Social Eating: How to be a Vegan at a Non-Vegan Event

It’s no surprise….the holidays are upon us.  With the cheer, joy and laughter, inevitably comes food.  Whether you are at a restaurant or visiting friends/family, you may end up being the only vegan in the group.  My first piece of advice is..embrace your veganism!  You are to be celebrated, not embarrassed or ridiculed.  We all know people who like to joke about our lifestyle and we may be ok with it, however, remember…at the end of the day, you are on a compassionate mission to change the world!  Let your voice be heard! that you’re pumped up :), when you are the only vegan, there are a few tips/things you can do to make things go smoothly.  

  1. Check the menu ahead of time.  Restaurants usually have their menus online.  Do some research and see what you will eat and what you can put together for yourself.  Remember, it’s not that you “CAN’T” eat some things on the menu, it’s that you “choose not to”.  
  2. Bring a dish.  If you are going to a family/friends home, call ahead and ask what you can bring.  By bringing a dish, you are not only helping the hostess, but you are ensuring  you will have something you know will be vegan.
  3. Veganize the menu.  There will usually be something you can veganize for yourself.  If the menu contains beans, quinoa, salad, salsa, roasted veggies, etc., there’s something for you to build on.  A go to for me at a restaurant that doesn’t have very many vegan offerings is a wrap with veggies.  I usually ask the waiter to make me a wrap with whatever veggies they have that are not cooked in butter.  I’ve had some amazing wraps.  (Watch the wrap–some may have non-vegan ingredients.)  Breakfast is especially hard at a restaurant.  I’ve asked for simple rye toast with a side of guacamole and tea.  Delicious!  Be creative!
  4. Eat beforehand.  This is not ideal, since the holidays are very social times that include lots of food.  I like to show people that living a vegan lifestyle is something that doesn’t require a lot of work or leave me out of daily activities, ie parties.  However, sometimes, we end up somewhere that doesn’t have ANY vegan options.  If we know this ahead of time and we cannot bring something of our own, eating beforehand, ordering a tea and enjoying the company we are with is OK.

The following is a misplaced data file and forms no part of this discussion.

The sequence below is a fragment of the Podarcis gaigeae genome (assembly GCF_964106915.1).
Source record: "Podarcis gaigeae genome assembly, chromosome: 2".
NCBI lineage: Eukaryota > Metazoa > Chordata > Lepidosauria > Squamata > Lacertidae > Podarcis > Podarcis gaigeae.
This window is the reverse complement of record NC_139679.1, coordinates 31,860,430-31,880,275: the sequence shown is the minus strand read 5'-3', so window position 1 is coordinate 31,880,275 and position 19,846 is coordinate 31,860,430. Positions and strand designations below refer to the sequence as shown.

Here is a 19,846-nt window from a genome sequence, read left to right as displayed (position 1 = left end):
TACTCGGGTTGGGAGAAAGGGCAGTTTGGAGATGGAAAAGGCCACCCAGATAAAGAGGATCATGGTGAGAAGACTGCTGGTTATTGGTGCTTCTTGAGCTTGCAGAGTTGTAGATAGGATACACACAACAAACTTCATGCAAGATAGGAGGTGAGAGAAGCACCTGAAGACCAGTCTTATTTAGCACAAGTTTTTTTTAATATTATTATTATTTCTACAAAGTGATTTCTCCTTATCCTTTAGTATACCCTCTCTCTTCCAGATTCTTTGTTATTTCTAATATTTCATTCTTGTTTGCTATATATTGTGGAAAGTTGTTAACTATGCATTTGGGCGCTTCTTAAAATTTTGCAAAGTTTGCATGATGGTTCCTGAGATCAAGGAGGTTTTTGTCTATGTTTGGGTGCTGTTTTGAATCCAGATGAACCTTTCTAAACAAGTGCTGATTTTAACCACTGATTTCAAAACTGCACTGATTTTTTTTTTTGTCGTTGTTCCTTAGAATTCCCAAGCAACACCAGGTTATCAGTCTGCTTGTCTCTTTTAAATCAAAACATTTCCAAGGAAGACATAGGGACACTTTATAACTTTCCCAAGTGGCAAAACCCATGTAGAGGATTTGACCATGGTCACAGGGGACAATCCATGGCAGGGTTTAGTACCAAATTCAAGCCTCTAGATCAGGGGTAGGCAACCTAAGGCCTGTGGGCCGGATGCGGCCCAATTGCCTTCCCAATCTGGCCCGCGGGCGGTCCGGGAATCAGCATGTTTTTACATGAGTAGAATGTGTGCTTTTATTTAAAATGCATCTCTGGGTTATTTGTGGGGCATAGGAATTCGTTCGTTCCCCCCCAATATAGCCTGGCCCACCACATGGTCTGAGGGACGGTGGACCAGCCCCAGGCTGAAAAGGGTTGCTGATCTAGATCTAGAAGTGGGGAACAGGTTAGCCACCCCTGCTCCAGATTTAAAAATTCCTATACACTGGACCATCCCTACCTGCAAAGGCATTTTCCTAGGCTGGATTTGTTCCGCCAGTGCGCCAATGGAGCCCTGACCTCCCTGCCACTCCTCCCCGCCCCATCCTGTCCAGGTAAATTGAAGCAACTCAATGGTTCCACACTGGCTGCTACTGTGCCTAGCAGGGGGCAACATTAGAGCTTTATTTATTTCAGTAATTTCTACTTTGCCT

5. Host the party.  By having the party or gathering at your home, you ensure that the food will be vegan and you can show your friends how diverse and yummy vegan food is.  One tip when doing this, label your get together as vegan when writing the invites.  For example, Our Vegan Thanksgiving.  I once had a holiday party at which I hoped to show my friends how lovely vegan food can be and a well-meaning friend walked into my vegan house with a tray of meat.  Avoid this by letting everyone know up front that you will be handling the food.  If they’d like to bring something, have them bring drinks, music or, as I like to say, bring yourself and a smile.
  6. Embrace your lifestyle.  Hold your head high and enjoy the time with your friends/family.  You will be amazed at how many people will be drawn to your lifestyle.  Be prepared to answer questions honestly and informatively.  You never know, the next time, the entire dinner party may be vegan.  How nice that would be!



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